Family Matters

Today, seven couples from Guam and eleven of their children, ranging from eleven years to four months old are in Valencia, Spain to participate in the Fifth World Meeting of Families. They have accepted the call of the Holy Father who is very concerned with the situation of the families worldwide and traveled to far away Spain to represent Micronesia. They all follow the Neocatechumenal Way in their respective parishes – Agana, Barrigada and Tamuning.

This World Meeting is another invention of Pope John Paul II. It is convoked every three years to celebrate God’s gift of the family. Hundreds of thousands of families have traveled from the entire world to pray, dialogue, and deepen their understanding of the Christian family’s role as domestic church in the world of today. Pope Benedict XVI is there also.

“The future of humanity passes by way of the family,” John Paul the Great proclaimed when he announced the first of these Encounters.

The theme is very relevant: “The transmission of faith in the family”. This is where perhaps we have failed miserably. Our grandparents in the sixties had faith. However the social and cultural changes that happened in these last decades brought havoc to the faith of the children. And many times we feel lost.

What was considered as sin is being accepted as normal. Just this morning, a mother was telling me how much she is suffering because her daughter – she is 18- left home, became pregnant and is now living at her boyfriend’s mother’s house. “Is the mother a Catholic?” I asked perhaps naively. “Yes,” was the odd answer, “and she goes to mass every day!” The thought that passed through my mind was how can a Catholic mother allow her son to live with a girl without being married in her own home? Has adultery become OK for us Catholics? How can I transform my home into a place of sin?!

The other day a father asked me for advice. His son was going to get married ‘in the park’. He felt he should not attend because attending would be condoning a situation that was not right. ‘Weddings happen in Church in a celebration presided by a priest’, he argued. The mother, again a daily mass Catholic, disagreed. “We should attend and support our son,” she retorted. He was much divided.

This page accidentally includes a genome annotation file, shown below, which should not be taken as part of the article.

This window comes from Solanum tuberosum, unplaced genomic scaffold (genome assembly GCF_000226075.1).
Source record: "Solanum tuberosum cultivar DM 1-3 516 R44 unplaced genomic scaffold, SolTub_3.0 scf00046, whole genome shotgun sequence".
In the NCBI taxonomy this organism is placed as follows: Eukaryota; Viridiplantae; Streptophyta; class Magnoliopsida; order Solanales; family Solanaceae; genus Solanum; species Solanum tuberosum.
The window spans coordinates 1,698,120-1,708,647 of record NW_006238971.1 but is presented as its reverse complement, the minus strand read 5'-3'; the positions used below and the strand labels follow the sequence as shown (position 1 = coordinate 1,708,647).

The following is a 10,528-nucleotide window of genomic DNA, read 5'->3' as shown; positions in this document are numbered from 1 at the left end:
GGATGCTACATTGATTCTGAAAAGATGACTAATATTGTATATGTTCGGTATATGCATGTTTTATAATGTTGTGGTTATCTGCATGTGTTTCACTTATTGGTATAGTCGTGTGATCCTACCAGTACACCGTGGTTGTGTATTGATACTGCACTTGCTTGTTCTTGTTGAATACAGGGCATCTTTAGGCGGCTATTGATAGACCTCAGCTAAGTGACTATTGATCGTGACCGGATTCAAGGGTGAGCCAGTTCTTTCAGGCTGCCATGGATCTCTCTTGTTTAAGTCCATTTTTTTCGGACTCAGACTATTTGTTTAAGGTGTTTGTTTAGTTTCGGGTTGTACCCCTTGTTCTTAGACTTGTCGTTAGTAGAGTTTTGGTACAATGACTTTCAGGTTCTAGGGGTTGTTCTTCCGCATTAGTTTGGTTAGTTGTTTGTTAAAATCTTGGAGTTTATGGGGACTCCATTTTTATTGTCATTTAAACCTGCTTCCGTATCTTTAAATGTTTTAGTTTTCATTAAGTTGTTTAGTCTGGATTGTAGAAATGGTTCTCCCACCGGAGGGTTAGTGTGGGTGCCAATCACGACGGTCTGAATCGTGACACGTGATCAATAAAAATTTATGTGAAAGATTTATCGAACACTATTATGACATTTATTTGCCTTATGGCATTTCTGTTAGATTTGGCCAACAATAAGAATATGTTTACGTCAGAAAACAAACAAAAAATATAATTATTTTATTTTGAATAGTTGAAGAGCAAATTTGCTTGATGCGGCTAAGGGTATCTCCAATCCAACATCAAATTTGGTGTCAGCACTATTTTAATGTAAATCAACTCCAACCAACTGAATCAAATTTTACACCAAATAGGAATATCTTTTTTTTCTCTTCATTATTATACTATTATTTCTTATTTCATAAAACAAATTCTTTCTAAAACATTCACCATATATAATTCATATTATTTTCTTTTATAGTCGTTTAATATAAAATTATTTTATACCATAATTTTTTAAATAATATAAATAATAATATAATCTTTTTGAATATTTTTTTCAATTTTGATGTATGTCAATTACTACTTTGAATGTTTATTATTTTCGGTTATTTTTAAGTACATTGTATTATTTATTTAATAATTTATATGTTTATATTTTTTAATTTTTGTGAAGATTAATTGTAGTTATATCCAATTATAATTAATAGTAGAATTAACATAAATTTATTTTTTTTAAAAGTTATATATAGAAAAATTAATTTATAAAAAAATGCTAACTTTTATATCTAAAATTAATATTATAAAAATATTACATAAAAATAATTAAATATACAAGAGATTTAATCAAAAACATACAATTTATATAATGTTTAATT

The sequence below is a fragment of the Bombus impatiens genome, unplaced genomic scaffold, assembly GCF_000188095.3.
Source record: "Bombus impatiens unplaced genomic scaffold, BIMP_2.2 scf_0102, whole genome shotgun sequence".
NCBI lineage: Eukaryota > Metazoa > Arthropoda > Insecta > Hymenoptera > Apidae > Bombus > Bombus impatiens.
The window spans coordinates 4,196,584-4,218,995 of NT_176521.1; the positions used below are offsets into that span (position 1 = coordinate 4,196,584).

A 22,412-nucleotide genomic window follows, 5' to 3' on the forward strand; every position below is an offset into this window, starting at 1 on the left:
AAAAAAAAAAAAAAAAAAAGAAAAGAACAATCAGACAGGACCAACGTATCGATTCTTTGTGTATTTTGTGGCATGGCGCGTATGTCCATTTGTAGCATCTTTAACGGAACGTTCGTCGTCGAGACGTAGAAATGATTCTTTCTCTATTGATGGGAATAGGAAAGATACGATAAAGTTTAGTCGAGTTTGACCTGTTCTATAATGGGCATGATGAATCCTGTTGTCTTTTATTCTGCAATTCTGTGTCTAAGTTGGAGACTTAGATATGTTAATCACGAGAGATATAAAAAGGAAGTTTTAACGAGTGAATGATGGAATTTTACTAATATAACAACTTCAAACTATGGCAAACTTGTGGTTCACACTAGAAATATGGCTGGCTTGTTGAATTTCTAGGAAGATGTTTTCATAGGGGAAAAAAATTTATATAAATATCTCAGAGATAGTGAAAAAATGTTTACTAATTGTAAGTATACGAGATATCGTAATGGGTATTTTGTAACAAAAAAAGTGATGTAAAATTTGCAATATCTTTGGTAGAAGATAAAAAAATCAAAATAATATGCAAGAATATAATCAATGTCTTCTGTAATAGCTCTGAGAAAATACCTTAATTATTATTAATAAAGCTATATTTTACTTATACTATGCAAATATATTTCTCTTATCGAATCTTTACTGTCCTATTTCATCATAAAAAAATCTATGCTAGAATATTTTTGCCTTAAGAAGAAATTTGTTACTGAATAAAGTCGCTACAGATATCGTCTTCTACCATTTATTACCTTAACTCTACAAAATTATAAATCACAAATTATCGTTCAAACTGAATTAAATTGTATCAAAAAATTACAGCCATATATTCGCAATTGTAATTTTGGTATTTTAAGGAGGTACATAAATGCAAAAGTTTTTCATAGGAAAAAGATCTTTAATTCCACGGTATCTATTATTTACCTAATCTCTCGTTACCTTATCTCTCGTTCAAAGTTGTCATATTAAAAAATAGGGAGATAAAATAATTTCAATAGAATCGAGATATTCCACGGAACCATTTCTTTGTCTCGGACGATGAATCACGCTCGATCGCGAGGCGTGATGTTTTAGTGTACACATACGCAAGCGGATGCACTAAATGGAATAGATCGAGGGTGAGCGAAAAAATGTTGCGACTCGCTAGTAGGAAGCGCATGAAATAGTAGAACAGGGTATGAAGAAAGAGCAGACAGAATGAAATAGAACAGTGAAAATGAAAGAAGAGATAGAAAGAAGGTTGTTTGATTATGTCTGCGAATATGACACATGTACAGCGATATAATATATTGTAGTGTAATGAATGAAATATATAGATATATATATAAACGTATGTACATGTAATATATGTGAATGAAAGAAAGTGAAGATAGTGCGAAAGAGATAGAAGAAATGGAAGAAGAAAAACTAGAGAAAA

Christianity has a vision and values that the parents can and should transmit to their children. This is ‘a very noble mission that we cannot shirk from’. Parents are the first evangelizers of children.

In the Vatican website (www.vatican.va) there is a whole section dedicated to the family. It contains catechesis and speeches of the Pope that are simply beautiful.

“As the generator of children, the family becomes the first and principal institution entrusted with transmitting the saving mystery of God to them. For this reason, parents are the authentic transmitters of the faith they profess to their children. The great saints were usually born into deeply Christian families.”

“In the earliest times of Christianity … the parents’ witness played a decisive role, to the point that the family became the place par excellence where the Church transmitted the faith.”

“Today, a particularly insidious obstacle to the task of educating is the massive presence in our society and culture of that relativism which, recognizing nothing as definitive, leaves as the ultimate criterion only the self with its desires. And under the semblance of freedom it becomes a prison for each one, for it separates people from one another, locking each person into his or her own “ego”.”

One of the best recommendations I ever heard about children came from someone who was not a parent at all, but rather a nun. It was offered by Mother Teresa. She was speaking about her work amongst the poor when a member of the audience, clearly wanting to assist her in her work, stood up and asked, “You have done so much to make the world a better place. What can we do?”

Mother Teresa smiled and said simply, “Love your children.” The questioner looked puzzled and was about to speak again, when Mother Teresa quietly continued saying “There are other things you can do,” she said, “but that is the best. Love your children. Love your children as much as you can. That is the best.”

One of the most common complaints I hear from families is that they are not close. They may be close in proximity, but still not feel close as a family. They are close to each other physically but not emotionally.

Closeness obviously is not about latitude; it’s about attitude. We feel close when we feel understood, when we feel loved and when we simply enjoy being together. It is a trait that grows over time only if it is watered constantly by honest sharing and true listening.

Like love it has to be based on truth. Education is not possible without the light of the truth. Love does not mean letting our children do what the heck they want to do. It means directing them and teaching them to discern what is good and what is bad, teaching them wisdom.

This is transmission of faith. Difficult sometimes but always worthwhile. Faith enables persons to be persons because it lets God be God.


(c) Fr. Pius Sammut, OCD. Permission is hereby granted for any non-commercial use, provided that the content is unaltered from its original state, if this copyright notice is included.